UN Investigating US Airstrike That Killed Dozens Of Civilians In Afghanistan
NEW DELHI: The United Nations has said that it will investigate a recent United States air strike called called in support of a special forces raid on suspected Taliban fighters in northern Afghanistan in which at least 32 civilians were reportedly killed.
The UN Assistance Mission in Afghanistan (UNAMA) said at least 32 people had been killed and 19 wounded in the strikes in the village of Buz Kandahari near the war torn city of Kunduz. The vast majority of those killed and injured, the organisation says, were women and children.
Tadamichi Yamamoto, head of UNAMA, said that “the loss of civilian life is unacceptable and undermines efforts toward building peace and stability in Afghanistan.” "When conducting aerial operations, international military forces should take all feasible measures to minimise civilian harm, including full analysis of the context for aerial strikes," he said in a statement.
The statement came after the US military confirmed that it had carried out the strike and that civilians had been killed, and said it would investigate the incident. “ deeply regret the loss of innocent lives, regardless of the circumstances," Gen. John W. Nicholson, commander of US forces in Afghanistan, said in a statement.
"The loss of innocent life is a tragedy and our thoughts are with the families. We will work with our Afghan partners to investigate and determine the facts and we will work with the government of Afghanistan to provide assistance," he added.
The latest strikes add to the growing number of civilian casualties at the hands of foreign forces, with UN data stating that 95 people were killed and 111 injured during the last seven days.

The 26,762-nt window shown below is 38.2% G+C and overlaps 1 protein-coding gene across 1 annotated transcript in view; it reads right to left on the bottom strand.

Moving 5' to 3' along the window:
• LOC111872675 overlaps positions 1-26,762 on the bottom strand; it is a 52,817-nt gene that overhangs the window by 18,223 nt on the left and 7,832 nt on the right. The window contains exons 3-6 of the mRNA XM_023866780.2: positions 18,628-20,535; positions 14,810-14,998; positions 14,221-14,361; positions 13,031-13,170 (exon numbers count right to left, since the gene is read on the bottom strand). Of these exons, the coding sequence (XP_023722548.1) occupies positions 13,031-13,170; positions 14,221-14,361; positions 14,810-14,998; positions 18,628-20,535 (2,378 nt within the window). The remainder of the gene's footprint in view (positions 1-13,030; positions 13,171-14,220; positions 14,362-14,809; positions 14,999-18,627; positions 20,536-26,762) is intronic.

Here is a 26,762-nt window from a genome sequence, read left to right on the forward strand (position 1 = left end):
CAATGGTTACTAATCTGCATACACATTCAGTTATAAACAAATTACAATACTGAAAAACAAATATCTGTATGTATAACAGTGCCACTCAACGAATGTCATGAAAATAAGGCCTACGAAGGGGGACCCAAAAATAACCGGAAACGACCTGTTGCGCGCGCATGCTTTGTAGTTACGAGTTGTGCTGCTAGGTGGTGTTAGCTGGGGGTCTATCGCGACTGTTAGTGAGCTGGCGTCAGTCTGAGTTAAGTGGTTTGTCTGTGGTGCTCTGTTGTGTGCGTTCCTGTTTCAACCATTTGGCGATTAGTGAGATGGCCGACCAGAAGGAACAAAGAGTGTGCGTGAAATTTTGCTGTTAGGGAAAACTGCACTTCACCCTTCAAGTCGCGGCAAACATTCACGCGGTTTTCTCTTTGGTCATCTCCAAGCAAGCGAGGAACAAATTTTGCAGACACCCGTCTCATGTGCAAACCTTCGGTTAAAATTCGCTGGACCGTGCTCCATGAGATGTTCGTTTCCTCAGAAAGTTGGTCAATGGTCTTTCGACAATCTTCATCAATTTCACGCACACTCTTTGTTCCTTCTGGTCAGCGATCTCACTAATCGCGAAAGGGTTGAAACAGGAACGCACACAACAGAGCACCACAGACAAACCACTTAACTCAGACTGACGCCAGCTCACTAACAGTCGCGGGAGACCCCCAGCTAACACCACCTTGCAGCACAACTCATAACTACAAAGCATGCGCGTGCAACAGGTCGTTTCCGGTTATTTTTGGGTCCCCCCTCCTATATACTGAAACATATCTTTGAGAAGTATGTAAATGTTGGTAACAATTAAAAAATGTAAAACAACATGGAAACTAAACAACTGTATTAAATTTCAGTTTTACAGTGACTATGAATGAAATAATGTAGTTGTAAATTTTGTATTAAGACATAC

One of the worst such tragedies was when a US strike hit a Médecins Sans Frontières (Doctors Without Borders) hospital in Kunduz in October 2015, killing 42 people. The events following the strike were equally tragic, as the US and Afghan forces put forth contradictory accounts with no group taking responsibility immediately after the strike. Months later, the US admitted that the strike was the result of a “human error” that could have been avoided. Gen. John Campbell said that the strike mistakenly targeted the MSF hospital facility, instead of a suspected nearby site, from which Taliban fighters were firing.
The explanation, however, still fell short, as MSF had said in the past that its coordinates were given to the US mission in Afghanistan, and that the strike continued even after MSF informed American and Afghan officials that its facility had been struck. Meanwhile, MSF demanded a clear explanation for the strike, claiming that the attack was deliberate. “The hospital was repeatedly hit both at the front and the rear and extensively destroyed and damaged, even though we have provided all the coordinates and all the right information to all the parties in the conflict," Christopher Stokes, general director MSF (Médicins Sans Frontiéres) told AP. "The extensive, quite precise destruction of this hospital ... doesn't indicate a mistake. The hospital was repeatedly hit," he pointed out.
MSF on its part hold the US military entirely responsible. “The US military remains responsible for the targets it hits, even though it is part of a coalition,” said MSF Director General Christopher Stokes. MSF president Meinie Nicolai described the incident as "abhorrent and a grave violation of international humanitarian law.”